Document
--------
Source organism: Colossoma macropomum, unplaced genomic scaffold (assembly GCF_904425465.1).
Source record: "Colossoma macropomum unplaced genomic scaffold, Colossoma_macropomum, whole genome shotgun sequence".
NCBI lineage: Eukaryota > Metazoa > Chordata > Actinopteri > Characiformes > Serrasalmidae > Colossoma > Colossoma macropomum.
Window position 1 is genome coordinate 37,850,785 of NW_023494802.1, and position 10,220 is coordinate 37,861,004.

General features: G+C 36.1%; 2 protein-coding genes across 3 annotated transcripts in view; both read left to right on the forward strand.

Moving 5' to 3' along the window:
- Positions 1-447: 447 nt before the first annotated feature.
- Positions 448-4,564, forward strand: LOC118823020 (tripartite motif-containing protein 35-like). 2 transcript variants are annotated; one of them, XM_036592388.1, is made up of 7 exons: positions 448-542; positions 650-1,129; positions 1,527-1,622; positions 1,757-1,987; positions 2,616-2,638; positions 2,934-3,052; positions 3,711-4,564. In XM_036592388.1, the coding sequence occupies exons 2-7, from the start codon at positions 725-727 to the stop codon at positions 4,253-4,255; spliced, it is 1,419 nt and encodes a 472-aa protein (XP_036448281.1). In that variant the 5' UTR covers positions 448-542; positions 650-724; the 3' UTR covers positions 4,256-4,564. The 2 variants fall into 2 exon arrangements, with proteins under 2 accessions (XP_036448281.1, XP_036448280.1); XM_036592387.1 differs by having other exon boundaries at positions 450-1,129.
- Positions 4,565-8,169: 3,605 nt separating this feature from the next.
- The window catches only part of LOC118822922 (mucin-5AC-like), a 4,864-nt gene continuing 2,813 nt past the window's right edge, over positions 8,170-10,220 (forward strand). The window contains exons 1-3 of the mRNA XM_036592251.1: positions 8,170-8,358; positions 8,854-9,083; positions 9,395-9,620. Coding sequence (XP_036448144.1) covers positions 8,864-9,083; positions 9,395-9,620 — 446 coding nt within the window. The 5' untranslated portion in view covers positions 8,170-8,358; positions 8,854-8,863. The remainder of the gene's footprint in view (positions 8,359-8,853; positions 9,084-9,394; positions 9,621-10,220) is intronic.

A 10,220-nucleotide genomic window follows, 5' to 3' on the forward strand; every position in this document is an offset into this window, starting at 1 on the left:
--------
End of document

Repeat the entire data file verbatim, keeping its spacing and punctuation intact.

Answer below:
Source organism: Colossoma macropomum, unplaced genomic scaffold (assembly GCF_904425465.1).
Source record: "Colossoma macropomum unplaced genomic scaffold, Colossoma_macropomum, whole genome shotgun sequence".
NCBI lineage: Eukaryota > Metazoa > Chordata > Actinopteri > Characiformes > Serrasalmidae > Colossoma > Colossoma macropomum.
Window position 1 is genome coordinate 37,850,785 of NW_023494802.1, and position 10,220 is coordinate 37,861,004.

General features: G+C 36.1%; 2 protein-coding genes across 3 annotated transcripts in view; both read left to right on the forward strand.

Moving 5' to 3' along the window:
- Positions 1-447: 447 nt before the first annotated feature.
- Positions 448-4,564, forward strand: LOC118823020 (tripartite motif-containing protein 35-like). 2 transcript variants are annotated; one of them, XM_036592388.1, is made up of 7 exons: positions 448-542; positions 650-1,129; positions 1,527-1,622; positions 1,757-1,987; positions 2,616-2,638; positions 2,934-3,052; positions 3,711-4,564. In XM_036592388.1, the coding sequence occupies exons 2-7, from the start codon at positions 725-727 to the stop codon at positions 4,253-4,255; spliced, it is 1,419 nt and encodes a 472-aa protein (XP_036448281.1). In that variant the 5' UTR covers positions 448-542; positions 650-724; the 3' UTR covers positions 4,256-4,564. The 2 variants fall into 2 exon arrangements, with proteins under 2 accessions (XP_036448281.1, XP_036448280.1); XM_036592387.1 differs by having other exon boundaries at positions 450-1,129.
- Positions 4,565-8,169: 3,605 nt separating this feature from the next.
- The window catches only part of LOC118822922 (mucin-5AC-like), a 4,864-nt gene continuing 2,813 nt past the window's right edge, over positions 8,170-10,220 (forward strand). The window contains exons 1-3 of the mRNA XM_036592251.1: positions 8,170-8,358; positions 8,854-9,083; positions 9,395-9,620. Coding sequence (XP_036448144.1) covers positions 8,864-9,083; positions 9,395-9,620 — 446 coding nt within the window. The 5' untranslated portion in view covers positions 8,170-8,358; positions 8,854-8,863. The remainder of the gene's footprint in view (positions 8,359-8,853; positions 9,084-9,394; positions 9,621-10,220) is intronic.

A 10,220-nucleotide genomic window follows, 5' to 3' on the forward strand; every position in this document is an offset into this window, starting at 1 on the left: